10 Tips for Using Painkillers Safely

Recent events show the danger of drug cocktails. Here's how to protect yourself

February 9, 2009, 3:29 PM

Feb. 7, 2008— -- Take two pills and call me in the morning.

That's what family doctors may have told us at one time, but the tragic deaths of high-profile stars in recent years highlight just how far beyond that simple prescription medication has moved.

"We've seen a significant increase in these types of drugs in the deaths of people," said Bruce Goldberger, director of the William R. Maples Center for Forensic Medicine at the University of Florida. "It's a very common occurrence."

And it could be getting more common.

Each year drug companies put new medications in doctors' offices. On their own, these drugs can cure illness and alleviate pain, but together they can make deadly cocktails.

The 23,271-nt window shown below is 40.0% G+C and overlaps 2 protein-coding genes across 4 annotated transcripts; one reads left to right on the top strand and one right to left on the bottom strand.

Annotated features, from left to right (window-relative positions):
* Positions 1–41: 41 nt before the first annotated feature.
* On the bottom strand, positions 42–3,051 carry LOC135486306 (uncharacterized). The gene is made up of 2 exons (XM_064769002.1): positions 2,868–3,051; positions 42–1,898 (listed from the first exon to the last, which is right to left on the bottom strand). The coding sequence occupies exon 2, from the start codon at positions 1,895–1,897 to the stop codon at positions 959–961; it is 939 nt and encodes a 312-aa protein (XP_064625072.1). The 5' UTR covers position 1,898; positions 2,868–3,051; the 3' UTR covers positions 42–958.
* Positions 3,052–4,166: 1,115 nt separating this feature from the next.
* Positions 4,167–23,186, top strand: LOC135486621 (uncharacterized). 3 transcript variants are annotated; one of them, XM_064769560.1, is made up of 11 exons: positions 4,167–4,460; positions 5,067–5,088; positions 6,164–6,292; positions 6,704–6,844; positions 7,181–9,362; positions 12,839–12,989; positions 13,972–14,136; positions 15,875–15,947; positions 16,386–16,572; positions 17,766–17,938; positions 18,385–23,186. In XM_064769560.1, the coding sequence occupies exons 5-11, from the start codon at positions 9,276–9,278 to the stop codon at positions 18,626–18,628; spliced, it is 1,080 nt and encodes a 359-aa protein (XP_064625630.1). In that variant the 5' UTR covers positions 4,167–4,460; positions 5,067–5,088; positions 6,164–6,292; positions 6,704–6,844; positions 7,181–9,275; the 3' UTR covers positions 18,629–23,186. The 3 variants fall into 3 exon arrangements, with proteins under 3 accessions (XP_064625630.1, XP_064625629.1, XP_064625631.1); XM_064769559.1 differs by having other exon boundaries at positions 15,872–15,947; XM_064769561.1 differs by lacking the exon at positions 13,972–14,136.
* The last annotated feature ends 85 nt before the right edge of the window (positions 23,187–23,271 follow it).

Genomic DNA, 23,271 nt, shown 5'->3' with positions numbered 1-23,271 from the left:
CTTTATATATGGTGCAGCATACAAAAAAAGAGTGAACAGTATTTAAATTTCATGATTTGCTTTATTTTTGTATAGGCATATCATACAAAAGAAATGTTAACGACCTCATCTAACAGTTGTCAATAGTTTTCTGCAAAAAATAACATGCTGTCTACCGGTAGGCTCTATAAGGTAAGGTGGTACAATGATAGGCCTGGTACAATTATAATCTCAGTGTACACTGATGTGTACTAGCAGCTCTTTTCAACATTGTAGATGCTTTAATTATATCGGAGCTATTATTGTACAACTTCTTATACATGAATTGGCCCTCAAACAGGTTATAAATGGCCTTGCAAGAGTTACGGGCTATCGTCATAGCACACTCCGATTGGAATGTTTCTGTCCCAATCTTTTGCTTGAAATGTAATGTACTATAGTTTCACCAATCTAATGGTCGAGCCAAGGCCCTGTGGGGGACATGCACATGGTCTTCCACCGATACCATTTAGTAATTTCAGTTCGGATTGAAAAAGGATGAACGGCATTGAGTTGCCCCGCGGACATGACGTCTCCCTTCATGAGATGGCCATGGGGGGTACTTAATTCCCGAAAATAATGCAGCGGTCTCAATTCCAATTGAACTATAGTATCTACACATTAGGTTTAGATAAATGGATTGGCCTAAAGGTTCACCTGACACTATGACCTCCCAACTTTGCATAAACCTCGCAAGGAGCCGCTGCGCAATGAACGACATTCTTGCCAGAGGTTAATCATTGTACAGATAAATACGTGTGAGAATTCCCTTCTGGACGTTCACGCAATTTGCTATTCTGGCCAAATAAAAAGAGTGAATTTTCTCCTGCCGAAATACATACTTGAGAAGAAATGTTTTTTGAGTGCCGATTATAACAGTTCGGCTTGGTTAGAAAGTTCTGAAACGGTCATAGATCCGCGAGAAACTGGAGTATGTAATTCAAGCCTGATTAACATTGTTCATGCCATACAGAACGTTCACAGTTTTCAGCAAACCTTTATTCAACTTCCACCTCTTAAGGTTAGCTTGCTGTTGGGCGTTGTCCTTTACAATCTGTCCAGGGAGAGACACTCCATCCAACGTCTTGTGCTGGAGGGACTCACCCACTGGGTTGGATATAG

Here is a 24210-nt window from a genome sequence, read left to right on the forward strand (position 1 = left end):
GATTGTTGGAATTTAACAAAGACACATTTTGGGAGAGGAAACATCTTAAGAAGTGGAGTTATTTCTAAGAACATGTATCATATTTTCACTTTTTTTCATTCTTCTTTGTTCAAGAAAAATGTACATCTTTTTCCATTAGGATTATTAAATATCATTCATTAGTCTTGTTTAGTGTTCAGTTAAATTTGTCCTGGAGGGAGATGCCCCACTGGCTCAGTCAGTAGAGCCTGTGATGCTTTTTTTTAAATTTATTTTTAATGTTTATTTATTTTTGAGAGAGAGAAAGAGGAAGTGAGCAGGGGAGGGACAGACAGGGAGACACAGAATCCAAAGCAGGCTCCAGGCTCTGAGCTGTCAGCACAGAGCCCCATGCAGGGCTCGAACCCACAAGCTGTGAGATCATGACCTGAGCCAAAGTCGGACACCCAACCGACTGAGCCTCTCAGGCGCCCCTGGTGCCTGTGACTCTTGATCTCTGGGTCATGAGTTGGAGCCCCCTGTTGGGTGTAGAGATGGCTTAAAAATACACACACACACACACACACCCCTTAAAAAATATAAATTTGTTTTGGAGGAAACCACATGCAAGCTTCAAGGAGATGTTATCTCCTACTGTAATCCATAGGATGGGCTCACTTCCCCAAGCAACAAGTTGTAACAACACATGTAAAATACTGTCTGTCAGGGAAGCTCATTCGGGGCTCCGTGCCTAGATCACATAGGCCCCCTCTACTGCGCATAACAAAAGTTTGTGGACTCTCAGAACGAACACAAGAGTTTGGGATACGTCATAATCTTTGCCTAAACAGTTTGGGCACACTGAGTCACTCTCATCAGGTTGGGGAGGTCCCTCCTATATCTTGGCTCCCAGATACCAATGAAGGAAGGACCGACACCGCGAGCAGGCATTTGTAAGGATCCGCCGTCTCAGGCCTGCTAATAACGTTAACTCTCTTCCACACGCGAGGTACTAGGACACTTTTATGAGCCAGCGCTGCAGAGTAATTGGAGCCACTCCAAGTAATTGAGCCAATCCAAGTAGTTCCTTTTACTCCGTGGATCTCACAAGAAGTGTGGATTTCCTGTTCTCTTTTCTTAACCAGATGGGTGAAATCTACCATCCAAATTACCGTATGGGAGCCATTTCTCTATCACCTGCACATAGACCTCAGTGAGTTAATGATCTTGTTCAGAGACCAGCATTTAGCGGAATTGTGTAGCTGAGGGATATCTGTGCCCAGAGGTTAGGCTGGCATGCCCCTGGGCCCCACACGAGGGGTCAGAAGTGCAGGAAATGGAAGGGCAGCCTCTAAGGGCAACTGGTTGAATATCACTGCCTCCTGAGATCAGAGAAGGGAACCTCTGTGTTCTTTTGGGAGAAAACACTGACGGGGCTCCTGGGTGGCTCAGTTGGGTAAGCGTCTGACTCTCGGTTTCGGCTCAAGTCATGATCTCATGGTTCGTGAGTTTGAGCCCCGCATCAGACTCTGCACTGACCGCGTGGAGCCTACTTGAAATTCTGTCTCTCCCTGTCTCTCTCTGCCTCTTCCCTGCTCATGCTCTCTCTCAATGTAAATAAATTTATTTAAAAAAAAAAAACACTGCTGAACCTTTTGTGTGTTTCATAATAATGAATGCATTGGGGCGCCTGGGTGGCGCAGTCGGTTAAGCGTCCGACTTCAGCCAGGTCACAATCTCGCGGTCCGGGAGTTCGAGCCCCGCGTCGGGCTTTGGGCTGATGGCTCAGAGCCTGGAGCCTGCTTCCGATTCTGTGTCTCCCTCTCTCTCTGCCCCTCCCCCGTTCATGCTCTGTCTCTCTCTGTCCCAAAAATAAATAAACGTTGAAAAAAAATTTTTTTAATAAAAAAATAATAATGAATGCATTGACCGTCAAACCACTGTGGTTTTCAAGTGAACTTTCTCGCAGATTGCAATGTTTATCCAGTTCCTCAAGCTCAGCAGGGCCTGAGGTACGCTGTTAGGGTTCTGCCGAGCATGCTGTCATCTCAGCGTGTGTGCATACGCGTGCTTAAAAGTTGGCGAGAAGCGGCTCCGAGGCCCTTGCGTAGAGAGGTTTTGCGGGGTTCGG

So if you're taking prescription drugs, here are some important guidelines to follow to avoid tragedy.

"People need to understand that the more they are taking different medications for a single indication, the more they need to be carefully supervised," said Dr. Vatsal Thakkar, clinical assistant professor of psychiatry at New York University Medical Center.

In this case, it is important for both you and your doctors to share information about medicines you take.

"Two people can take exactly the same number and combination of drugs," said Dr. Donna Seger, medical director of the Tennessee Poison Center at Vanderbilt University Medical Center. "One person may be a bit sleepy, and the other may be in a coma."

How drugs react in the body varies from person to person. Medications are prescribed to specific individuals. Taking drugs intended for others, or offering someone drugs meant for you, could have lethal consequences.